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The wife of an Alexandria police officer injured in the line of duty answered questions about how his recovery is going. Northern Virginia Bureau Chief Julie Carey reports.
Peter Laboy -- the Alexandria police officer recovering after being shot in the head three months ago -- would be back on his motorcycle tomorrow if he had his way, his wife said during a Tuesday morning press conference.
He's the same man she married, but his brain is still healing, Suzanne Laboy said Tuesday. It’s reassuring that he’s met all his recovery benchmarks early, she said.
"I'm amazed, but I also know he's a fighter; he's a winner. He loves a challenge and hates to lose,” she said.
Laboy was shot in the head Feb. 27 in Old Town Alexandria after pulling over a speeding taxi. The driver, Kashif Bashir, was arrested after a high-speed chase on the George Washington Parkway.
Bashir was indicted Monday on one count of aggravated malicious wounding, one count of attempted murder of a law enforcement officer, and two counts of using a weapon in the commission of a felony.
After the shooting, Laboy spent weeks in the hospital and underwent several operations, including one May 8 to put plates inside his head. That surgery has allowed him to ditch the Superman-branded helmet he’d worn since the shooting.
“He hated that helmet,” Suzanne Laboy said, but he hadn’t been permitted to get out of bed without it. It was a safety hazard, especially in their lively home full of children and dogs.
The Laboys' four children -- ages 4, 6, 13 and 14 -- are doing all right, Suzanne said Tuesday.
“They're glad their dad's home and they have a lot of love and support around them as well," she said. "It's going to be a long road for all of us."
Since that surgery, though, they've been in a holding pattern.
Laboy must wait to get his stitches removed and receive an OK from his neurosurgeon before returning to an aggressive daily rehab schedule. He’ll have another seven weeks of occupational, speech and physical rehab from 9 a.m. to 3 p.m. -- with an hour break for lunch -- before transitioning to another nine to 12 months of regular physical therapy.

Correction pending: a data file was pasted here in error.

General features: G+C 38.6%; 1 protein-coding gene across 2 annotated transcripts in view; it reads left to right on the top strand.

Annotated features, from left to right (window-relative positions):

He’s finding it frustrating that he has to wait to return. A strict schedule that forces him to get out of the house is helpful for him, Suzanne said: "He doesn't like idle time.... He's bored, he tells me."
Suzanne Laboy doesn’t know what the future will bring, but she said she’s hopeful.
"The thing about traumatic brain injury is you can't really say what he's going to be like in a year,” she said. “What we have is great; I'll take it any day. I believe he will get better and better."
But what will their lives look like in a year? “I have no idea,” she said. “I have no idea."
In a three-minute conversation with him these days, it can be hard for others to see the effects of his brain injury, Suzanne said. It’s more apparent for her since she spends 24 hours a day with him.
"Every day is a different day,” she said. “Some days are good, some days aren't. Some days he doesn't want to get out of bed. Some days we don't."
The support of the community has been overwhelming. They’ve received cards from the students who attend the elementary school near where Laboy was shot; people have dropped off things for the Laboys’ children, and people are still bringing food to the family’s home, which is a huge weight off their shoulders, Suzanne said.
"I have a lot of support around me. My family, our friends, our police department family... I don't like to ask for help. I've learned to accept help,” she said.
The couple had never talked much about their work before; Suzanne said she’s now learned about another side of her husband from hearing the stories of others. "He's my husband, but he's your police officer," she said.
While Peter Laboy says every day he wants to get back on his police motorcycle, Suzanne Laboy said she doesn’t know whether that will happen -- or if she wants it to. However, she's glad to see her husband’s determination.
"In his mind right now, he says he would get back tomorrow if the chief would let him. It's not up to the chief, it's not up to Peter, but he says that, and that's good stuff," she said.
He’d loved his getting on his motorcycle every morning.
"God, he loved it," she said, then laughed and corrected herself. "He loves it. He loves it."
One thing is certain, Suzanne said: Whatever he does end up doing, he’ll make sure it’s something he loves to do. In the meantime, he’ll be getting out and about as much as possible.
"You'll see him in public. He's hard to hold in," she said.